Turning next to the Roman family, the condition of woman is more favourable, but her subordination the same.

She was treated with respect in Rome as in Athens, but in the Roman family her influence and authority were, greater. As mater familias, she was mistress of the family. She went into the streets freely without restraint on the part of her husband, and frequented with the men the theatres and festive banquets. In the house she was not confined to particular apartments, neither was she excluded from the table of the men. The absence of the worst restrictions placed upon Grecian females was favourable to the growth of a sense of personal dignity and of independence among Roman women. Plutarch-remarks that after the peace with the Sabines, effected through the intervention of the Sabine women, many honourable privileges were conferred upon them; the men were to give them the way when they met on the street, they were not to utter a vulgar word in the presence of females, nor appear nude before them. Marriage, however, placed the wife in the power of her husband (in manum viri); the notion that she must remain under power following, by an apparent necessity, her emancipation by her marriage from paternal power. The husband treated his wife as his daughter, and not as his equal. Moreover, he had the power of correction and of life and death in ease of adultery; but the exercise of this last power seems to have been subject to the concurrence of the council of her gens.

Unlike other people, the Romans possessed three forms of marriage. All alike placed the wife in the hand of her husband, and recognized as the chief end of marriage the procreation of children in lawful wedlock (liberorum querendorum causa).[11] These forms (coeferreatio, coemptio, and usns) lasted through the Republic, but fell out under the Empire, when a fourth form, the free marriage, was generally adopted, because it did not place the wife in the power of her husband. Divorce, from the earliest period, was at the option of the parties, a characteristic of the syndyasmian family, and transmitted probably from that source. They rarely occurred, however, until near the dose of the Republic.[12] The licentiousness which prevailed in Grecian and Roman cities at the height of civilization has generally been regarded as a lapse from a higher and purer condition of virtue and morality. But the fact is capable of a different, or at least of a modified explanation. They had never attained to a pure morality in the intercourse of the sexes from which to decline. Repressed or moderated in the midst of war and strife endangering the national existence, the license revived with peace and prosperity, because the moral elements of society had not risen against it for its extirpation. This licentiousness was, in all probability, the remains of an ancient conjugal system, never fully eradicated, which had followed down from barbarism as a social, taint, and now expressed its excesses in the new channel of hetaerism. If the Greeks and Romans had learned to respect the equities of monogamy, instead of secluding their wives in the gynaeconitis in one case, and of holding them under power in the other, there is reason to believe that society among them would have presented a very different aspect. Since neither one nor the other had developed any higher morality they had but little occasion to mourn over a decay of public morals. The substance of the explanation lies in the fact that neither recognized in its integrity the principle of monogamy, which alone was able to place their respective societies upon a moral basis. The premature destruction of the ethnic life of these remarkable races is due in no small measure to their failure to develop and utilize the mental, moral and conservative forces of the female intellect, which were not less essential than their own corresponding forces to their progress and preservation. After a long protracted experience in barbarism, during which they won the remaining elements of civilization, they perished politically, at the end of a brief career, seemingly from the exhilaration of the new life they had created.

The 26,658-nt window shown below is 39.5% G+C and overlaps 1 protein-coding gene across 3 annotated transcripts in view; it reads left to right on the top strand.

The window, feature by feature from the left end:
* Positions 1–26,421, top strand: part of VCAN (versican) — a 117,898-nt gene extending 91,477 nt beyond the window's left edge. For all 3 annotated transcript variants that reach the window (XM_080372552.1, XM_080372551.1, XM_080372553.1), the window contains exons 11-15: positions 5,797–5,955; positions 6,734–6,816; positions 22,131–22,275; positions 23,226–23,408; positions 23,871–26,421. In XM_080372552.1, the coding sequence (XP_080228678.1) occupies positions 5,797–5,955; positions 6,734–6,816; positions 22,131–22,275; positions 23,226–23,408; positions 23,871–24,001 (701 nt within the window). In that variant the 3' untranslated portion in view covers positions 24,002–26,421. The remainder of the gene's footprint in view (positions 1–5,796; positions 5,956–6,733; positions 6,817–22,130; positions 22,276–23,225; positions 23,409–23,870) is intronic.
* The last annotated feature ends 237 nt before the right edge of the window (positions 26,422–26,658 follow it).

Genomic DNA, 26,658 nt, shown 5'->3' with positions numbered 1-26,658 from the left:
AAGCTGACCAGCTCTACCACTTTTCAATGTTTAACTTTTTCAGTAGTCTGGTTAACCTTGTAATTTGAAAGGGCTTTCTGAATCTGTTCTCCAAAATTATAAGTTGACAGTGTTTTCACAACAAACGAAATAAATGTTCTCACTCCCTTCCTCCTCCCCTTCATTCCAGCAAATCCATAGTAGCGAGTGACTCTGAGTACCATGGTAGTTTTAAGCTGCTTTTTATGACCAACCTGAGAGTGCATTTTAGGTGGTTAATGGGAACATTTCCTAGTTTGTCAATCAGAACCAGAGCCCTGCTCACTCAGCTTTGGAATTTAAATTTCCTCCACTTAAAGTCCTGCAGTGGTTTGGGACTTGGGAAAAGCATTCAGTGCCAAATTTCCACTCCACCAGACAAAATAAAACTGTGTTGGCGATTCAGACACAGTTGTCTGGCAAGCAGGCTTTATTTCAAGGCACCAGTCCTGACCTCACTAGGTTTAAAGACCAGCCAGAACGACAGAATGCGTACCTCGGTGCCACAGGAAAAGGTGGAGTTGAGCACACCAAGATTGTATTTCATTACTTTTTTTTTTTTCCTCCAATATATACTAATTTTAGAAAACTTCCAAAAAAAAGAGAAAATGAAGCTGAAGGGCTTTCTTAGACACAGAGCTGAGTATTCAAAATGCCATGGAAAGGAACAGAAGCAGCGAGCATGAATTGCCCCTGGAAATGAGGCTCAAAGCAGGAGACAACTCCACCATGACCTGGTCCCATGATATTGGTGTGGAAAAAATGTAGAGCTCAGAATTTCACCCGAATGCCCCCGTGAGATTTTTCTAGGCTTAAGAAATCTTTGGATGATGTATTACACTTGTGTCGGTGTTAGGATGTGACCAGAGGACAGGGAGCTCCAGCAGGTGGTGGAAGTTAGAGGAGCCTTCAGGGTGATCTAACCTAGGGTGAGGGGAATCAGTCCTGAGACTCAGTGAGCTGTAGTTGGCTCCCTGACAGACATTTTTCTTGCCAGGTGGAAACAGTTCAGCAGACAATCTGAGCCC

Among the Hebrews, whist the patriarchal family in the early period was common with the chiefs, the monogamian, into which the patriarchal soon subsided, was common among the people. But with respect to the constitution of the latter, and the relations of husband and wife in the family, the details are scanty. Without seeking to multiply illustrations, it is plain that the monogamian family had grown into the farm in which it appeared, at the commencement of the historical period, from a lower type; and that, during the classical period if, advanced sensibly, though without attaining its highest form. It evidently sprang from a previous syndyasmian family as its immediate germ; and while improving with human progress it fell short of its true ideal in the classical period. Its highest known perfection, at least, was not attained until modern times. The portraiture of society in the Upper Status of barbarism by the early writers implies the general practice of monogamy, but with attending circumstances indicating that it was the monogamian family of the future struggling into existence under adverse influences, feeble in vitality, rights and immunities, and still environed with the remains of an ancient conjugal system.